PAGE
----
Critical Asset Identification

Coordinate with DoD Critical Asset Owners, Military Plans & Operations Functional Coordinator, & DoD CIP Integration Activity.

Remediation

Resource and perform sector level remediation

Integrate and reconcile asset level remediation within each sector

Indications and Warning

Develop and implement sector monitoring and reporting IAW Appendix G of this document.

Mitigation

Integrate and reconcile asset level mitigation planning and activities within the sector.

Develop, train for, and exercise sector level mitigation activities.

Initiate sector level mitigation activities in response to warning, emergency, or infrastructure incident.

Report mitigation status to the NMCC and JTF-CND.

Incident Response

Monitor response activities and coordinate appropriate sector mitigation and reconstitution activities.

Provide support to the NMCC.

Reconstitution

Monitor reconstitution activities.

Share information with the NMCC, the JTF-CND and NIPC as appropriate.

Conduct sector level reviews and sponsor or initiate CIP process improvements.

Update DI sector characterization.

JTF-CND Activities Across the DoD CIP Life Cycle

Infrastructure Analysis and Assessment

 

Remediation

 

Indications and Warning

Receive, consolidate, and assess sector reports.

Develop DoD indications through the fusion of sector reports with traditional intelligence information.

Report DoD indications to the NIPC.

Issue DoD warning.

Receive, assess, and disseminate national warning.

Mitigation

Monitor emergencies and incidents, provide mitigation status to affected DoD entities and Components, and recommend or direct mitigation activities.

Incident Response

Respond to incidents impacting assets under its defense.

Reconstitution

Monitor and advise on reconstitution of assets under its defense.

Provide input from response after action analysis to Sector CIAOs for consideration in reconstitution.

 

 

NMCC / NMJIC Activities Across the DoD CIP Life Cycle

Infrastructure Analysis and Assessment

 

Remediation

 

Indications and Warning

Receive, consolidate, and assess sector reports.

Develop DoD indications through the fusion of sector reports with traditional intelligence information.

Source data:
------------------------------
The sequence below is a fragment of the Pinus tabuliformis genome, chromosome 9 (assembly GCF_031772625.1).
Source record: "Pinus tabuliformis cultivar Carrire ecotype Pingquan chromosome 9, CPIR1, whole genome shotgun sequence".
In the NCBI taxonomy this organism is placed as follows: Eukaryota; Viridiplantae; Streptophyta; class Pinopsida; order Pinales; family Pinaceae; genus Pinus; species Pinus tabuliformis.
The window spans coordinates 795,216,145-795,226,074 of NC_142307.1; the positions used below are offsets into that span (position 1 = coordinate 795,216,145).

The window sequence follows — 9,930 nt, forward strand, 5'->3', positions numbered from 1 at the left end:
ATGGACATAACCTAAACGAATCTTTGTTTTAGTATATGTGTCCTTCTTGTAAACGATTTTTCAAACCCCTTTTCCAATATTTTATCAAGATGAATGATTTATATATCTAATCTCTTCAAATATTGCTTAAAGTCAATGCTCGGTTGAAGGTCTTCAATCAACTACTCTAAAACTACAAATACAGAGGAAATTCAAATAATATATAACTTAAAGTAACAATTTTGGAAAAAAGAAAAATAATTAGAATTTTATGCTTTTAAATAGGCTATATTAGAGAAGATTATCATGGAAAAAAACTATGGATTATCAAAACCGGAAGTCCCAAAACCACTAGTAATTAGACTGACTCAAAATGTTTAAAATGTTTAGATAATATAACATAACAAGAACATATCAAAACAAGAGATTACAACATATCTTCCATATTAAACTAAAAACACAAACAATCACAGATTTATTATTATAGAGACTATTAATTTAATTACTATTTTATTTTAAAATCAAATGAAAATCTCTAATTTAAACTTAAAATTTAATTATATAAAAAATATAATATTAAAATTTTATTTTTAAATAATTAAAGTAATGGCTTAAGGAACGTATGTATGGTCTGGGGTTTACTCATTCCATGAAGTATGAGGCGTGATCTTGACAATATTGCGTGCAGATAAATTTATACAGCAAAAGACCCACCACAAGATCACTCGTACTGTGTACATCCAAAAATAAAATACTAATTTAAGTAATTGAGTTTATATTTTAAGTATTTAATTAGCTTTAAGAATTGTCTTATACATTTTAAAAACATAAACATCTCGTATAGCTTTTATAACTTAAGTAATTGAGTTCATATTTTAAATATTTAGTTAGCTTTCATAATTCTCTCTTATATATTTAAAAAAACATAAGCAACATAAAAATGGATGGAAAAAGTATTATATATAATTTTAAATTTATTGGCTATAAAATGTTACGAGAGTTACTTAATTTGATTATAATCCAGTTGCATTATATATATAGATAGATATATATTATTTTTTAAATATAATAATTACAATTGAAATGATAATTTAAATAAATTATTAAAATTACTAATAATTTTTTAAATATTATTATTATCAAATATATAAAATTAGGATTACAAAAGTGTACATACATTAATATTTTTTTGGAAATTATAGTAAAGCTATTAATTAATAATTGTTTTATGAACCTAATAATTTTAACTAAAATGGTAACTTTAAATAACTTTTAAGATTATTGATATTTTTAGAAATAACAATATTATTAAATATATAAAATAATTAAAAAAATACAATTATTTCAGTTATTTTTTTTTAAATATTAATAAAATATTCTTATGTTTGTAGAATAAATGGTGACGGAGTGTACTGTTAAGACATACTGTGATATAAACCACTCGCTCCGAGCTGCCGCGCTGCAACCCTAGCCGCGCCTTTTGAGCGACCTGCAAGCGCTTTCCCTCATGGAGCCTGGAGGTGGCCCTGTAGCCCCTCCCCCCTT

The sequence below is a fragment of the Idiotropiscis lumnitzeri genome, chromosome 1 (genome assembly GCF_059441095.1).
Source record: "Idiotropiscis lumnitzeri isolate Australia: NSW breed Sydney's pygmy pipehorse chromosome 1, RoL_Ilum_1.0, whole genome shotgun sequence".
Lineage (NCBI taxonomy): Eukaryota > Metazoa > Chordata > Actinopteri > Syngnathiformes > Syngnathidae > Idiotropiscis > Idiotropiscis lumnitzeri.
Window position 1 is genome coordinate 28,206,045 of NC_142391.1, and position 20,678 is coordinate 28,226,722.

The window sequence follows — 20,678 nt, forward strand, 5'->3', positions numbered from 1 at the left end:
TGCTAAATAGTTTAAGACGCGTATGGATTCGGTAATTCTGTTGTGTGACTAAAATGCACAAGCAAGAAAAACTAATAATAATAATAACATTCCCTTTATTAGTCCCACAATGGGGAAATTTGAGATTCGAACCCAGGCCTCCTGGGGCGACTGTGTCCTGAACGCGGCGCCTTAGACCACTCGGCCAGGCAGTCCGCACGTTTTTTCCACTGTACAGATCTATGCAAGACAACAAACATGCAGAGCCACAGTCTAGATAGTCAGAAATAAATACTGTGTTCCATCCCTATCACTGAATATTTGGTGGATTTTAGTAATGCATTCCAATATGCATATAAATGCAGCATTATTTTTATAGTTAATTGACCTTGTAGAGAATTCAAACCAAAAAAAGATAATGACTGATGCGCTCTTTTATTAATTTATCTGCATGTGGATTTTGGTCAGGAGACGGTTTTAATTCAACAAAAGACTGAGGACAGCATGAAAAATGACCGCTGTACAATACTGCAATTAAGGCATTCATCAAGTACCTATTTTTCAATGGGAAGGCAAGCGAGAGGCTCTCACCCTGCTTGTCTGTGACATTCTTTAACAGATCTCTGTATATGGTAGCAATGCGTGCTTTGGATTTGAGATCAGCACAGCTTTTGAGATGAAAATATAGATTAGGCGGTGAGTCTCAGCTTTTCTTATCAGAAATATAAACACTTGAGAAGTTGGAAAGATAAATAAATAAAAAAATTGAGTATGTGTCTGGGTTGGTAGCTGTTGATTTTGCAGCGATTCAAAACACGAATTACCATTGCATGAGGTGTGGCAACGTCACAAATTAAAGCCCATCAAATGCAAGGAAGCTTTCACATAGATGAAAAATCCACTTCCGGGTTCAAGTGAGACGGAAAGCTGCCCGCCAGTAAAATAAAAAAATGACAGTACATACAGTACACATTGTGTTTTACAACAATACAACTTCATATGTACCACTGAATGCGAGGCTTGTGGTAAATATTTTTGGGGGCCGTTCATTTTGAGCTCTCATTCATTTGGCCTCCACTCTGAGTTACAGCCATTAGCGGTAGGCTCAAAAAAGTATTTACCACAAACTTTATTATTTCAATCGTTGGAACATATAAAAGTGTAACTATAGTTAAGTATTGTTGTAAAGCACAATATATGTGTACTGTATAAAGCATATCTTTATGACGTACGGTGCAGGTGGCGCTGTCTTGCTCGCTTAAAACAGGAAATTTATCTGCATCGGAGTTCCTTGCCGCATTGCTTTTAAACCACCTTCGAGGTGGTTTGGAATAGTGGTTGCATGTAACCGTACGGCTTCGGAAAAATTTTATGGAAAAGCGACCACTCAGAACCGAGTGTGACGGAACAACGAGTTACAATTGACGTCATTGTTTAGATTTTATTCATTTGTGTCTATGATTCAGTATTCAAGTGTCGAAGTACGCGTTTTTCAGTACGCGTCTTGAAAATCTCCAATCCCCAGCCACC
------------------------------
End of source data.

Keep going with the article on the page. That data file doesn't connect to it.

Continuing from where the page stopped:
Report DoD indications to the NIPC.

Issue DoD warning.

Receive, assess, and disseminate national warning.

Mitigation

Monitor emergencies and incidents, provide mitigation status to affected DoD entities and Components, and recommend or direct mitigation activities.

Incident Response

Monitor status of response activities.

Reconstitution

Monitor reconstitution of significant DoD assets and coordinate any NIPC information requirements.

 

DoD CIP Integration Activities Across the DoD CIP Life Cycle

Infrastructure Analysis and Assessment

Defense Infrastructure Interdependency Analysis

Operational Impact Analysis

Defense-wide Vulnerability Assessment

Defense Infrastructure Characterization

Defense Infrastructure mapping to National and International Defense Infrastructures

Critical Asset Identification

Technical and systems support and integration for all levels.

Remediation

Integrate and reconcile defense sector level remediation

Indications and Warning

Provide technical integration, support and process improvement.

Mitigation

Provide technical integration support to the NMCC, JTF-CND, affected Component(s), and Sector CIAOs.

Incident Response

Monitor status of response activities.

Reconstitution

Provide technical support to the NMCC, JTF-CND, affected Component(s), and DI Sector CIAOs.

DoD Functional Coordinator for Military Plans and Operations
Activities Across the DoD CIP Life Cycle

Infrastructure Analysis and Assessment

Sponsor and coordinate Operational Impact Analysis

Sponsor and coordinate Military Operations Critical Asset Identification

Remediation

Ensure the results of operational impact analysis are considered during the deliberate and crisis action planning process

Indications and Warning

 

Mitigation

 

Incident Response

 

Reconstitution

 

DoD Functional Coordinator for Research and Development Activities
Across the DoD CIP Life Cycle

Infrastructure Analysis and Assessment

Provide tools, methods, and models for all analysis and assessment activities.

Remediation

Provide design and material improvements to critical assets and defense infrastructure configuration and management.

Indications and Warning

Provide improved materials, tools, methods, and models for detection.

Mitigation

 

Incident Response

 

Reconstitution